I Lost My Body opens up an enthralling and mysterious motive that never truly reveals itself
There is absolutely a tendency to believe that award winning animation needs to come from a film aimed at an audience of children. Adult animation is often limited to crude sitcoms or quirky standalones, but a section of the industry is certainly reserved for the sentimental and outrightly poignant features that seep into the independent film release schedule.
I Lost My Body follows two simultaneous stories as young Naofel (Hakim Faris) leaves his abusive home to become a carpenter’s apprentice in Paris side streets, driven by his secret admiration for Gabrielle (Victoire Du Bois), the carpenter’s young niece. Meanwhile, a severed hand breaks away from its captors, seeking refuge from the terrors of the city, desperate to find its previous owner.
Beautiful in its look and styling, I Lost My Body often falls far from beautiful in its actualisation. Under it’s superficial skin, there’s a real sense of longing and want that drives actions many would often consider too much and overbearing. Yet Naofel’s drive to get what he desires, though often small goals, gives I Lost My Body a moral edge with a strong punch.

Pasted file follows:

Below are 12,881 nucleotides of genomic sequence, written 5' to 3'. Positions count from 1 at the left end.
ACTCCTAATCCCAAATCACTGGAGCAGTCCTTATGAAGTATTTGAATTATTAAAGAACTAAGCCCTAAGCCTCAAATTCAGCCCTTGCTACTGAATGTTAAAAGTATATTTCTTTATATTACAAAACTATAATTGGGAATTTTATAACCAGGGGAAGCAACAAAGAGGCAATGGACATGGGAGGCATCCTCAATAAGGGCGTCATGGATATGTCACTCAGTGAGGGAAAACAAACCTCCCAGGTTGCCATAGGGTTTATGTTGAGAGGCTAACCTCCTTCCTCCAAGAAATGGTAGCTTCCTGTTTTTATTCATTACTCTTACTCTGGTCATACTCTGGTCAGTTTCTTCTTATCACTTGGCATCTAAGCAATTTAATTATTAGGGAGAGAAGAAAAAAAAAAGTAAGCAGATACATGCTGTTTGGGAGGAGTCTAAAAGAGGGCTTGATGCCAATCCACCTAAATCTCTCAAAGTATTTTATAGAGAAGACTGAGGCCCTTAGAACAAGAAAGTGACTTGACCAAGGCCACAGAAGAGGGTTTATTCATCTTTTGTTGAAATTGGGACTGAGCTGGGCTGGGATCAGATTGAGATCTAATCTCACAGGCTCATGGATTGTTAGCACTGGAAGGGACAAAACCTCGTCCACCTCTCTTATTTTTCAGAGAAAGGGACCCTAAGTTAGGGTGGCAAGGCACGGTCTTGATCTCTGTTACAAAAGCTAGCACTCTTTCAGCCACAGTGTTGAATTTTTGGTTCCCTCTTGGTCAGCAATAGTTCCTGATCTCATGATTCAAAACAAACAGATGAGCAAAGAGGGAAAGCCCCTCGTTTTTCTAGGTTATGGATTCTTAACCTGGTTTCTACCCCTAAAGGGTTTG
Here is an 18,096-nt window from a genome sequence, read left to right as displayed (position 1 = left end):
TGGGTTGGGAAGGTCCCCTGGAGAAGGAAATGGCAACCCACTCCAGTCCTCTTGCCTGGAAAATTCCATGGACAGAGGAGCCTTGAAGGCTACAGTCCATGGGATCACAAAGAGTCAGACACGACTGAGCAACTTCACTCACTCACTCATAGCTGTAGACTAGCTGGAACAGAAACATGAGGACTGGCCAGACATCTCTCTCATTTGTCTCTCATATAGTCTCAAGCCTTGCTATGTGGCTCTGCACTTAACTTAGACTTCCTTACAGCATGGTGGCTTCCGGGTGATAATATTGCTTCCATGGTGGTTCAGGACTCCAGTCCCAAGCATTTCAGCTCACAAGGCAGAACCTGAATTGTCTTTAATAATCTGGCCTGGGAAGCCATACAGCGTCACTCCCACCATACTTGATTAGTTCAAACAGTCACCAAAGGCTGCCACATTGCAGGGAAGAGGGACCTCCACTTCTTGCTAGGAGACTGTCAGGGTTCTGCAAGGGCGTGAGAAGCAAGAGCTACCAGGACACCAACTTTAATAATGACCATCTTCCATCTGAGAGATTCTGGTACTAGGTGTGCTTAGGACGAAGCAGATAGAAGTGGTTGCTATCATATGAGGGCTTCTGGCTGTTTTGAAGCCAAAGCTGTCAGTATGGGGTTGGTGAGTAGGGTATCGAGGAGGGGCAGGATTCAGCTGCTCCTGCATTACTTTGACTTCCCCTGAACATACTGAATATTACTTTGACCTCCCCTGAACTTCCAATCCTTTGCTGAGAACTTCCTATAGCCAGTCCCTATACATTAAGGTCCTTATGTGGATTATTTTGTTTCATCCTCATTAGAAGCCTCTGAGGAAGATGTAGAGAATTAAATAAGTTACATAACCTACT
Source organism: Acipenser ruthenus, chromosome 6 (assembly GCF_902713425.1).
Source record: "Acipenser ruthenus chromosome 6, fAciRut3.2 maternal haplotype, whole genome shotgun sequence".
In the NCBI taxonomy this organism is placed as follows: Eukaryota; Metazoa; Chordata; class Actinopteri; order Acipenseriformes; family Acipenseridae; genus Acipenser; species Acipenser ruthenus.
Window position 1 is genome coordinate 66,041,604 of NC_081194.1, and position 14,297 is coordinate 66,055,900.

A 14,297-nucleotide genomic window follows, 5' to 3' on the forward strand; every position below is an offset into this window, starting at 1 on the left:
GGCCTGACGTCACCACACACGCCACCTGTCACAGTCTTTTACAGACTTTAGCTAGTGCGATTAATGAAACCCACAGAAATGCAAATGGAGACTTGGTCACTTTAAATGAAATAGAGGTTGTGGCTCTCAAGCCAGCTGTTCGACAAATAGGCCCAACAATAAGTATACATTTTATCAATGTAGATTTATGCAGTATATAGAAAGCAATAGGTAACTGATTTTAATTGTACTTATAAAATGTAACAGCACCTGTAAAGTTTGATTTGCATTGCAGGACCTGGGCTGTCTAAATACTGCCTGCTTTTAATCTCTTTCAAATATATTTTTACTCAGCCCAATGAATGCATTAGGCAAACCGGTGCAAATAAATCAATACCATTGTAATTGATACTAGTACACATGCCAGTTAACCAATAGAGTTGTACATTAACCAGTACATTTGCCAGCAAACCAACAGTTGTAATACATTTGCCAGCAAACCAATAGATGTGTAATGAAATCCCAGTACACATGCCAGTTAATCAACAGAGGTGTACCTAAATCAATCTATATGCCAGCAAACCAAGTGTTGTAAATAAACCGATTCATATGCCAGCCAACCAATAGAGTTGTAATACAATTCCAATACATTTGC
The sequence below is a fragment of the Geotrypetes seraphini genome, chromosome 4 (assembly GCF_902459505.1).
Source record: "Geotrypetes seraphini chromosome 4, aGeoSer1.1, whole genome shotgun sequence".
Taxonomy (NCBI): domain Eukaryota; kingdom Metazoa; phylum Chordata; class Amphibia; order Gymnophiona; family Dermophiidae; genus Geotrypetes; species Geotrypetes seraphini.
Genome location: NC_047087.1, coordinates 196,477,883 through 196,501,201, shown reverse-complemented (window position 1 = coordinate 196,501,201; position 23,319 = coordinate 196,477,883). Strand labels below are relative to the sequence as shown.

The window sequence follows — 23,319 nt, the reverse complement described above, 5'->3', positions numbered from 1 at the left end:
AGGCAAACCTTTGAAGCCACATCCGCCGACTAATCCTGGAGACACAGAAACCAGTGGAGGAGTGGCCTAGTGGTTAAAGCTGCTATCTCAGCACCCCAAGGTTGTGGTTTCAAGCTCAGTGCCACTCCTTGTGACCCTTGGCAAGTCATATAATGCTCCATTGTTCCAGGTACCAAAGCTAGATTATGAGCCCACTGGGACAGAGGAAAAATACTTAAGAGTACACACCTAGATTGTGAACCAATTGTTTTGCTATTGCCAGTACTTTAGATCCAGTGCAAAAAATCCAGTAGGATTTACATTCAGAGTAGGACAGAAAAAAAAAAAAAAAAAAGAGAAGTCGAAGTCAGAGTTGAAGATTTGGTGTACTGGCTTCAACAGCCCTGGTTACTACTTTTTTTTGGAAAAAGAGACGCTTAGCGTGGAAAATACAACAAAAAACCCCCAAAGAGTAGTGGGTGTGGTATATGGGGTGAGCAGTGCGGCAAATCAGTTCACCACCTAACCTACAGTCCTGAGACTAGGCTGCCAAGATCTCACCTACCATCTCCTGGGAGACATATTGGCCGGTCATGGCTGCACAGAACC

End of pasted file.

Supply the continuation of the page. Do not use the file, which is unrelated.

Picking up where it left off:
Combine this with the hand moving around Paris in what is essentially a silent film, the feature opens up an enthralling and mysterious motive that never truly reveals itself. For a film so straightforward in plot, the mystery Jérémy Clapin has sewn into the film’s make up is genuinely exciting.
I Lost My Body’s calm exterior could underwhelm easily if its deeper ideas and motifs aren’t fully recognised, but when looking at it as a broader more expansive piece, it genuinely has so many bizarre and strange ideas to offer, it’s almost impossible to not crave a second or third watch, just to catch any detail that may have slipped away.
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